DALTON GARDENS - Saturday turned out to be a splendid day for gardening and cruising yard sales.
At the Roots CSA garden project near Dalton Elementary School on Davenport Street, there was a bit of both of the spring weekend pastimes.
There was some laboring in the community garden, which will be used by about 30 shareholders of the project to grow fruits and vegetables for people in the community.
And there was some rummaging and great deals at the yard sale, which is a fundraiser for the garden.
Doug and Ginger Berney of Hayden were there to score some great priced items.
Doug Berney bought some fertilizer, a bicycle bag, and a Shop-Vac.
"He loves his yard sales," Ginger Berney said. "It's a good cause."
Doug Berney said people need to grow their own food if they can. It's better quality.
Citing recent reports of contaminated food in Europe, he said, "If you have it out here, you know what you get."
In addition to the piece of mind that comes with locally and personally grown foods, he said, "This is where I can afford to shop."
Korrine Kreilkamp, Roots CSA coordinator, said the CSA (community supported agriculture) model connects a farmer and the community.
"People are waking up to the importance of food supply," she said. "There's a lot of community gardens popping up right now."
At Roots CSA, a group of community supporters pay money in the spring, and the farmer commits to providing them with a box of healthy, sustainably grown food every week throughout the growing season from the nearly one-acre garden.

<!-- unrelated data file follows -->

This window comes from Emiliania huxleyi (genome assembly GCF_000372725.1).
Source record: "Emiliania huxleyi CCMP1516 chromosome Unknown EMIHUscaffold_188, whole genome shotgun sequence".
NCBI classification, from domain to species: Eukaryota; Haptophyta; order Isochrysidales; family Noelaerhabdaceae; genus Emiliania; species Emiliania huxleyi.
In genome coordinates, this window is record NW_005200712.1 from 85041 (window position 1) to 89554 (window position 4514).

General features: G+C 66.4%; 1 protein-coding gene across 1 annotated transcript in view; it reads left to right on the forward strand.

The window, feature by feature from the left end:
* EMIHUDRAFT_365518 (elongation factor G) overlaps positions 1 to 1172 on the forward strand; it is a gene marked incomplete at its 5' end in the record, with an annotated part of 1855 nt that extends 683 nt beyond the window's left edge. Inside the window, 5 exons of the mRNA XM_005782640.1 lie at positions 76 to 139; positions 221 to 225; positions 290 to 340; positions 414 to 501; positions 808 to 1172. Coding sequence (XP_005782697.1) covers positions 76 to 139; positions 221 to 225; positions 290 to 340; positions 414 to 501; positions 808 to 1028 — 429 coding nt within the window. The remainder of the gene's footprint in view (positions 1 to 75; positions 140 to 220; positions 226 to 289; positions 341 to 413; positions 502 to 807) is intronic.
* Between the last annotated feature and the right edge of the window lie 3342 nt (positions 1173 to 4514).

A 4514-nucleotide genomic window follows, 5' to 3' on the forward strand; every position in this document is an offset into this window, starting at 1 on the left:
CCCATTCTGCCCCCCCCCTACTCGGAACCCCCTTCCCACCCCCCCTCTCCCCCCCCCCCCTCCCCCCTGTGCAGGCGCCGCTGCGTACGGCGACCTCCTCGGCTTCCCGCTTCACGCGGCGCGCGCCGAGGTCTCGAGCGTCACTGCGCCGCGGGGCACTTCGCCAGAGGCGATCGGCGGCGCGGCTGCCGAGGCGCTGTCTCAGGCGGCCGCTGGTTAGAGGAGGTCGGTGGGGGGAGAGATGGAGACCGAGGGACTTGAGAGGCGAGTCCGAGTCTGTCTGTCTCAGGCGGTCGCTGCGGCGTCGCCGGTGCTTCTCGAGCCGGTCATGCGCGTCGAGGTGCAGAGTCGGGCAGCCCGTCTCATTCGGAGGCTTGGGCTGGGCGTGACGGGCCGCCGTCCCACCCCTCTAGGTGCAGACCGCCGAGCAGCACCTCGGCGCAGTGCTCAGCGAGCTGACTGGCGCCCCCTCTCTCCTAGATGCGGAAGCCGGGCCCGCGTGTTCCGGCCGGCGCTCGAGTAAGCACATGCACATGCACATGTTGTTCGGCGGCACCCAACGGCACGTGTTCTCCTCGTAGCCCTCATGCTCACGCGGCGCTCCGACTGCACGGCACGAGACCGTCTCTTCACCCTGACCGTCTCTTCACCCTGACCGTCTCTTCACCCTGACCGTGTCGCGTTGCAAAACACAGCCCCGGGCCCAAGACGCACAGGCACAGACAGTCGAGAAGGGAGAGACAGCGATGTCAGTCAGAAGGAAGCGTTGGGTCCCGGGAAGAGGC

"If falls right in line with the value system" of Kootenai Environmental Alliance, the garden's nonprofit sponsor, she said.
Two neighbors lease their land for the garden.
Demand is high for shared gardening. There's a waiting list of 50 families who want to take part, she said.
Susan Selle, lead farmer, said shareholders love getting good produce that's not sprayed with chemicals.
It's also a family oriented place, where kids get to learn about the food they eat, she said.
"You can bring your family back to the Earth," Selle said.
She loves working hard in the dirt, planting a wide range of vegetables.
"It's kind of like art. You do what you want as you go," Selle said.
Kreilkamp said, "We've kind of gotten away from labor."
She said lower-income "people get tired of the handouts."
People of limited means get produce at a discounted rate.
For kids, there's a lot to learn. Students from the elementary school just planted pumpkins at the garden this past week.
"The seed is a fascinating thing," she said. "This helps kids understand food in a different way."
Information: Korrine Kreilkamp, (208) 659-0287
Susan Selle, lead farmer, hammers in a stake at the Roots CDA community garden Saturday. A yard sale there Saturday raised funds for the garden.